In an author's note, Marcus J. Guillory opens his debut novel with a personal revelation: he traces his heritage to the American Creoles, known for their powerful story-telling. Thus, he subtly implies, we are in good hands for the story to come. And we are.
Red Now and Laters is a gorgeous, visceral coming-of-age story about Ti'John (short for Petit John, fully John Paul Boudreaux Jr.), a young black boy descended from the Creoles. He is growing up on the gritty streets of South Park, Houston in the '70s and '80s. A once hopeful post-WWII development, South Park has "slammed its brakes and skidded violently into a telephone pole called 'progress.'" White flight and Reaganonomics have ensured that economic progress doesn't have much to do with Ti'John's life.
From an early age, Ti'John is exposed to the realities of urban blight, where addiction, violence, poverty, mental illness and death aren't cloistered away but out in the open, right on the street, and gunshots provide the backdrop for rides to school. The novel opens in 1977 with a flood, the streets filling up with "brown murky murk." A young mother loses her infant in the fast-moving current, setting the tone for a story that does not shy away from the brutality of life.
Being raised by a fearful, Catholic mother "her immediate fear was the very neighborhood we lived in" and a drinking, gambling, rodeo star father, Ti'John must learn to walk a delicate line. His mother's rules are simple and firm: behave, no hanging around with the neighborhood "hoodlums," be a good Catholic and an upstanding citizen. His father's are slightly more diffuse, and sometimes scary: be a man, learn to win, follow in your ancestors' footsteps. In the case of the latter, Ti'John will have to figure out what that means.
Ti'John's daily life is in one sense the stuff of all boys learning to stand up to bullies; bartering in the schoolyard for the coveted red candies, Now and Laters; and trading his first kiss for a cassette tape of "Prince slow jams." The boy's life is also deeply mysterious. Who is the strange-looking man who always seems to show up in times of distress, and why doesn't anyone else seem to see him? Why does his father have a habit of hiding out and talking to himself? Is he crazy? Eventually, Ti'John's father will let him in on the secret the reader knows all along: the boy is a traiteur (the Creole word for "healer"), possessed of a gift for healing that his father also has. This fact, and the discovery of the identity of the strange-looking man, lend the novel a delicious bit of magical realism that doesn't seem in the least out of place.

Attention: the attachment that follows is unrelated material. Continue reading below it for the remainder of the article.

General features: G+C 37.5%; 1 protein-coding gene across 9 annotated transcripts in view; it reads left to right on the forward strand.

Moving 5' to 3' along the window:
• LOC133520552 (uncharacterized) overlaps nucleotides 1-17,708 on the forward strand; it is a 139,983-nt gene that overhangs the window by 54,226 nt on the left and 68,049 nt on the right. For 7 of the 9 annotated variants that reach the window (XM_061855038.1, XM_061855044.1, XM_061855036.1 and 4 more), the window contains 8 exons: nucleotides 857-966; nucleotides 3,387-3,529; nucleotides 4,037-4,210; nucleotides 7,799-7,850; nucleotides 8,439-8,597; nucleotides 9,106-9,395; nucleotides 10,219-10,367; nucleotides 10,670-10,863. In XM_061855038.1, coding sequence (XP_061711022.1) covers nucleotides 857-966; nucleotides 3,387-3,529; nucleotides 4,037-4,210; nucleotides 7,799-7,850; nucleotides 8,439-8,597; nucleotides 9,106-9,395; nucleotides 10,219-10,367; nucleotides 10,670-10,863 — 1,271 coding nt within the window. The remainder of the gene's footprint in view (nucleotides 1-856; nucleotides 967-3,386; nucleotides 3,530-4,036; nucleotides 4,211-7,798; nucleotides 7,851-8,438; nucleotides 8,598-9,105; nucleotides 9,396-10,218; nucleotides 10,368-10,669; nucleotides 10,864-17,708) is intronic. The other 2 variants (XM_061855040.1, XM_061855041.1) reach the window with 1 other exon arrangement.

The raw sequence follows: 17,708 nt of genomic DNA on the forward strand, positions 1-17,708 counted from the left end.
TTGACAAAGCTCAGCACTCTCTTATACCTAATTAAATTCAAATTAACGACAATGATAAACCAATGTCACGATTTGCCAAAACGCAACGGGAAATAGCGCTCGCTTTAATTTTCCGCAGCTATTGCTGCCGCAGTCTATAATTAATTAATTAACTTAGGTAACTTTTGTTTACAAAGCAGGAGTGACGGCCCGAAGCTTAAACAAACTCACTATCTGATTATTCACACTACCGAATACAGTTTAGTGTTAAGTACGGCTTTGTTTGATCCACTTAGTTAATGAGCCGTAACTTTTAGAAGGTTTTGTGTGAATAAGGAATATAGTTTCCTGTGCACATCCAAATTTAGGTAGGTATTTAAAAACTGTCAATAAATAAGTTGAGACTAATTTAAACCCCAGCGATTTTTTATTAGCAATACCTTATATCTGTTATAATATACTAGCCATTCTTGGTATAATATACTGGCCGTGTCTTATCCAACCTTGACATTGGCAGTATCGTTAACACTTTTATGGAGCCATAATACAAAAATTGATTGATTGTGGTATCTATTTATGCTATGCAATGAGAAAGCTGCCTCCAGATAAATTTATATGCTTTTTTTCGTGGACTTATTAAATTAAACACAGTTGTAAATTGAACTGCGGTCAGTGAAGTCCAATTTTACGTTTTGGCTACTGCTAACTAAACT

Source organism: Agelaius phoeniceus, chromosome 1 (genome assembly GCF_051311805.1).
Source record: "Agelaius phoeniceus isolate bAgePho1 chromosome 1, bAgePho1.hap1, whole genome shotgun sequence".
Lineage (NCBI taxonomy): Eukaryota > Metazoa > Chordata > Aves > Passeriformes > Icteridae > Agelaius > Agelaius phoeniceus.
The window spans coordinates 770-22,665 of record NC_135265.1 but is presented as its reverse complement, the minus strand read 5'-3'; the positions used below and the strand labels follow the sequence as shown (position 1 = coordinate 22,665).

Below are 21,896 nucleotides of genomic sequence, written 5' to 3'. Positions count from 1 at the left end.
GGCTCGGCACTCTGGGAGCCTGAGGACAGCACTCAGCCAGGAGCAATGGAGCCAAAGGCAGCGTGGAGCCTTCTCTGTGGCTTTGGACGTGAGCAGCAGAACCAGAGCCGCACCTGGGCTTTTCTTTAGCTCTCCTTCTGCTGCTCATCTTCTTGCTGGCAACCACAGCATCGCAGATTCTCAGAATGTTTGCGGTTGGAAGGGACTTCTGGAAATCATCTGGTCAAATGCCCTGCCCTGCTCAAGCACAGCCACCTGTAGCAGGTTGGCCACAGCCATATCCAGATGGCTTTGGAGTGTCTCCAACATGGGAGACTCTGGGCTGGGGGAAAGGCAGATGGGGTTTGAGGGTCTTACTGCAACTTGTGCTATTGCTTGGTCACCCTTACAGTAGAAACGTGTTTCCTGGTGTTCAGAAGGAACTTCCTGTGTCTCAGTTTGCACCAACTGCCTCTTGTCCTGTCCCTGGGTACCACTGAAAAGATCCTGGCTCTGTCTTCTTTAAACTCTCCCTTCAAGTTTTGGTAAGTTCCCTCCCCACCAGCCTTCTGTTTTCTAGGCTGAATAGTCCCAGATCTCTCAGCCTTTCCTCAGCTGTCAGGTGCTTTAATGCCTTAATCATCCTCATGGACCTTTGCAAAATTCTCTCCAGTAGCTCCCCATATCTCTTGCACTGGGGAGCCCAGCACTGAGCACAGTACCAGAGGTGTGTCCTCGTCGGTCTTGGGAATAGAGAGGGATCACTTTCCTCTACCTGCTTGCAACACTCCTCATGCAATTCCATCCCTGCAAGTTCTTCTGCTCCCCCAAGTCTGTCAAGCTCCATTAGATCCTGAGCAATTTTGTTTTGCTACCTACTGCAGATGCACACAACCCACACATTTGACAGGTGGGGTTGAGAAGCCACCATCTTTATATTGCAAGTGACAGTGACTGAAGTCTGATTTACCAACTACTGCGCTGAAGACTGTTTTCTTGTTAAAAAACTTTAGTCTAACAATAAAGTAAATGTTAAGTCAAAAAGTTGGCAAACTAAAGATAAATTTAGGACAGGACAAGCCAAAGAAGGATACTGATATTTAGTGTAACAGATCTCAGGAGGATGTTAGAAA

With a luscious Louisiana Creole always percolating below the Southern-spiked black urban dialect, the language is as rich and textured as the landscape Guillory evokes, reminding one of Faulkner's famous line: "The past is never dead. It's not even past." The whole novel, in fact, can be read as an exploration of Faulkner's contention. Ti'John must learn to incorporate the past into his life, or else be haunted by it, in his case quite literally. Much as he might wish to turn a blind eye to the dark, violent, contentious history of his people and concentrate on running the block and "getting booty," Ti'John realizes early on that he must honor his heritage before he can make his own future.
Red Now and Laters closes with Ti'John (now Johnny) in his eighteenth year. Having watched him navigate the disparate forces in his life from age four, the reader can't help but say a reluctant goodbye after finishing this gorgeous novel. One can only hope that Guillory will feel inspired to check in with Johnny later in his life, and if he does, I'll be first in line at the bookstore.
This review was originally published in May 2014, and has been updated for the March 2015 paperback release. Click here to go to this issue.
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